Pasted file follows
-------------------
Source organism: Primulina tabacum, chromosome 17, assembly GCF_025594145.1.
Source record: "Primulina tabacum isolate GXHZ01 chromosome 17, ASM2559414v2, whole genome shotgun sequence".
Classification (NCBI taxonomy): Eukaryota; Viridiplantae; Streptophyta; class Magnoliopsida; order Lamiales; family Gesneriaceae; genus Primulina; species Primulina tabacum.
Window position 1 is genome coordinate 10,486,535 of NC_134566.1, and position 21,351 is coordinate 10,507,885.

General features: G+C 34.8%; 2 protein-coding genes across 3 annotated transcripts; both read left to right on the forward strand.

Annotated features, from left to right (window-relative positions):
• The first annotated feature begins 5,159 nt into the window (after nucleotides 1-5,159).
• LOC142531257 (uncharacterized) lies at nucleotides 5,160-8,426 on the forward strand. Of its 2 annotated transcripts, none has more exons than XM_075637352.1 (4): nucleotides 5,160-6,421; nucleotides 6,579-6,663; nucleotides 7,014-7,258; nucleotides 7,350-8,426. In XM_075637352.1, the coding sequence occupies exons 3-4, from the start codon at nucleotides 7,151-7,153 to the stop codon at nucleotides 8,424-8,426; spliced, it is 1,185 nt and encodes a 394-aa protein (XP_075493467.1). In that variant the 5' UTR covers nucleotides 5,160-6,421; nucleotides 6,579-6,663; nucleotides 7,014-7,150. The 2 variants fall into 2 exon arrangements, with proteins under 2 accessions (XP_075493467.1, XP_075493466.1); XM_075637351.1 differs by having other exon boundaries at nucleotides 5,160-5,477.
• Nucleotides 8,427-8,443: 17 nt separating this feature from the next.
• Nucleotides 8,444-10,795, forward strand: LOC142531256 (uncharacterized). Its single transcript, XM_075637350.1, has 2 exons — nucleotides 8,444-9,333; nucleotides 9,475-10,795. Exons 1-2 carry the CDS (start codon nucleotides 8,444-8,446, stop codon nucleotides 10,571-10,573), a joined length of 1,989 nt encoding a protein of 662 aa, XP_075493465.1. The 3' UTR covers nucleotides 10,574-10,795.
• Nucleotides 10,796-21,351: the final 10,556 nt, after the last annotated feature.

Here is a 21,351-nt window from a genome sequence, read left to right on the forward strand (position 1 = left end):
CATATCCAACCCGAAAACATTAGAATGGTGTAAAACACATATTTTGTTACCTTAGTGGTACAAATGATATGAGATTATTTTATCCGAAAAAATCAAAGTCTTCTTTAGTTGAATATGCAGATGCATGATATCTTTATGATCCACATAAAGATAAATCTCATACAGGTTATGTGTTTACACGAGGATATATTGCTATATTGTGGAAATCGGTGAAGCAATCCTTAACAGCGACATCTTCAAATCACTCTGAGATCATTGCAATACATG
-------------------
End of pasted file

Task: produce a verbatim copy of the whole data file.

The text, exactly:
Source organism: Primulina tabacum, chromosome 17, assembly GCF_025594145.1.
Source record: "Primulina tabacum isolate GXHZ01 chromosome 17, ASM2559414v2, whole genome shotgun sequence".
Classification (NCBI taxonomy): Eukaryota; Viridiplantae; Streptophyta; class Magnoliopsida; order Lamiales; family Gesneriaceae; genus Primulina; species Primulina tabacum.
Window position 1 is genome coordinate 10,486,535 of NC_134566.1, and position 21,351 is coordinate 10,507,885.

General features: G+C 34.8%; 2 protein-coding genes across 3 annotated transcripts; both read left to right on the forward strand.

Annotated features, from left to right (window-relative positions):
• The first annotated feature begins 5,159 nt into the window (after nucleotides 1-5,159).
• LOC142531257 (uncharacterized) lies at nucleotides 5,160-8,426 on the forward strand. Of its 2 annotated transcripts, none has more exons than XM_075637352.1 (4): nucleotides 5,160-6,421; nucleotides 6,579-6,663; nucleotides 7,014-7,258; nucleotides 7,350-8,426. In XM_075637352.1, the coding sequence occupies exons 3-4, from the start codon at nucleotides 7,151-7,153 to the stop codon at nucleotides 8,424-8,426; spliced, it is 1,185 nt and encodes a 394-aa protein (XP_075493467.1). In that variant the 5' UTR covers nucleotides 5,160-6,421; nucleotides 6,579-6,663; nucleotides 7,014-7,150. The 2 variants fall into 2 exon arrangements, with proteins under 2 accessions (XP_075493467.1, XP_075493466.1); XM_075637351.1 differs by having other exon boundaries at nucleotides 5,160-5,477.
• Nucleotides 8,427-8,443: 17 nt separating this feature from the next.
• Nucleotides 8,444-10,795, forward strand: LOC142531256 (uncharacterized). Its single transcript, XM_075637350.1, has 2 exons — nucleotides 8,444-9,333; nucleotides 9,475-10,795. Exons 1-2 carry the CDS (start codon nucleotides 8,444-8,446, stop codon nucleotides 10,571-10,573), a joined length of 1,989 nt encoding a protein of 662 aa, XP_075493465.1. The 3' UTR covers nucleotides 10,574-10,795.
• Nucleotides 10,796-21,351: the final 10,556 nt, after the last annotated feature.

Here is a 21,351-nt window from a genome sequence, read left to right on the forward strand (position 1 = left end):
CATATCCAACCCGAAAACATTAGAATGGTGTAAAACACATATTTTGTTACCTTAGTGGTACAAATGATATGAGATTATTTTATCCGAAAAAATCAAAGTCTTCTTTAGTTGAATATGCAGATGCATGATATCTTTATGATCCACATAAAGATAAATCTCATACAGGTTATGTGTTTACACGAGGATATATTGCTATATTGTGGAAATCGGTGAAGCAATCCTTAACAGCGACATCTTCAAATCACTCTGAGATCATTGCAATACATG